It thus becomes necessary to ascertain the intent and purpose of the framers of the new probate code. It is the last expression of legislative intent with respect to jurisdiction, procedure and remedies touching the particular subject of settlement and distribution of decedent estates.

Before we undertake to deal with specific provisions of that code, touching jurisdiction, it will be well to bear in mind the important fact that when the instant-action was filed in the district court- of Pawnee county, the probate court of Stafford county had long since assumed and was then exercising jurisdiction over this entire estate, including both real and personal property.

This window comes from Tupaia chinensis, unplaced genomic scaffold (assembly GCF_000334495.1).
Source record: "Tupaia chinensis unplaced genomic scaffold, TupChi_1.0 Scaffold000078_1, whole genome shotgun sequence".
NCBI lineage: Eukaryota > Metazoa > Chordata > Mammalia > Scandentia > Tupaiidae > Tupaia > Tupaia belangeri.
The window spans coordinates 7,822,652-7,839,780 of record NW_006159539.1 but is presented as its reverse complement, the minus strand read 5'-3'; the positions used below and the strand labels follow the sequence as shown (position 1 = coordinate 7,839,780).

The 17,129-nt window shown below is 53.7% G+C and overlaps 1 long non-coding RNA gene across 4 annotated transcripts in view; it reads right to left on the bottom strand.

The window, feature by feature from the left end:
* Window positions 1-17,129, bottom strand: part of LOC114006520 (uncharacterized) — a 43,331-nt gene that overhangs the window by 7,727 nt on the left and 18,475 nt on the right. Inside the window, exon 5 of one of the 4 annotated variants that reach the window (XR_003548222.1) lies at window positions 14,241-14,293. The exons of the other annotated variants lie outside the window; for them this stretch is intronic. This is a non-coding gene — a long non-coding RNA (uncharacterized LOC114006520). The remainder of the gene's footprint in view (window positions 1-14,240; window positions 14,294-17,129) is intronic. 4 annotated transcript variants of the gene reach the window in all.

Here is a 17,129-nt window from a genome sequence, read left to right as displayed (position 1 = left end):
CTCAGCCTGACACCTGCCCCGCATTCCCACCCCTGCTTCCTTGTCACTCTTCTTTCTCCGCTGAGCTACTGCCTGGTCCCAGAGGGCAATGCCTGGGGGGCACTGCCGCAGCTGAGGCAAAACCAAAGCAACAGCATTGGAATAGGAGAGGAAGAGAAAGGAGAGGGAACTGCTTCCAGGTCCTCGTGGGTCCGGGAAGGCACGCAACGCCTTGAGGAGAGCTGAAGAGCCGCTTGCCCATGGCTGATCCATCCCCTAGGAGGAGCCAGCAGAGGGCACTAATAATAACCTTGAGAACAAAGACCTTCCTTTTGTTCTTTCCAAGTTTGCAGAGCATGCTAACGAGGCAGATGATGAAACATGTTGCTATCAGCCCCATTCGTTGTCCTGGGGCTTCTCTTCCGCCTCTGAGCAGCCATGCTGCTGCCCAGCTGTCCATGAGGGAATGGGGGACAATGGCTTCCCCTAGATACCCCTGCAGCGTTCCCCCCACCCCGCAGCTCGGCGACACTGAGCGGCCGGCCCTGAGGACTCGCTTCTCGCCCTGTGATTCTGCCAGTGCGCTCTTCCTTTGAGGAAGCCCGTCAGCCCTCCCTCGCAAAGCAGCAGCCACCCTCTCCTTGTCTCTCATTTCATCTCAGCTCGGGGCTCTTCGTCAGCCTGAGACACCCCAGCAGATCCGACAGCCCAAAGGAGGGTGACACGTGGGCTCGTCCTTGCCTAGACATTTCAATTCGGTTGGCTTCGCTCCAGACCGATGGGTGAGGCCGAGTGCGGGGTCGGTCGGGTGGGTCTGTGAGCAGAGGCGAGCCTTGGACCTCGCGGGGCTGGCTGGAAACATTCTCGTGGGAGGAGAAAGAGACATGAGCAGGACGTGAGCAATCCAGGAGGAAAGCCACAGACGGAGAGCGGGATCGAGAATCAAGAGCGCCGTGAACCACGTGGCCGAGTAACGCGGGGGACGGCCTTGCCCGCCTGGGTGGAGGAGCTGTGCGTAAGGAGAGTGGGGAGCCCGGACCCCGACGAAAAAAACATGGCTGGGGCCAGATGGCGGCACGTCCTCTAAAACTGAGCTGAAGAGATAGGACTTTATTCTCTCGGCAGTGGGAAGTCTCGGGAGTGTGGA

Long prior to the adoption of the new probate code it was well established that if a party had a plain and adequate remedy by an ordinary legal proceeding in the probate court to obtain the desired relief, he could not invoke the jurisdiction, of any district court to accomplish the same purpose. (Correll v. Vance, 127 Kan. 840, 275 Pac. 174; Holmes v. Conway, 128 Kan. 430, 278 Pac. 8; Shuckrow v. Maloney, 148 Kan. 403, 411, 412, 83 P. 2d 118.) Defendants contend, under the new code, probate courts are granted the right to exercise such original equitable powers as may be necessary and proper to fully hear and determine- any matter which pertains to the settlement or distribution of decedent estates, except as to particular matters over which that code confers jurisdiction upon the district court. If at the time plaintiff commenced his action in the district court he had a remedy in the probate court for the desired relief, he manifestly could not ignore the court which was then properly exercising original jurisdiction over the estate.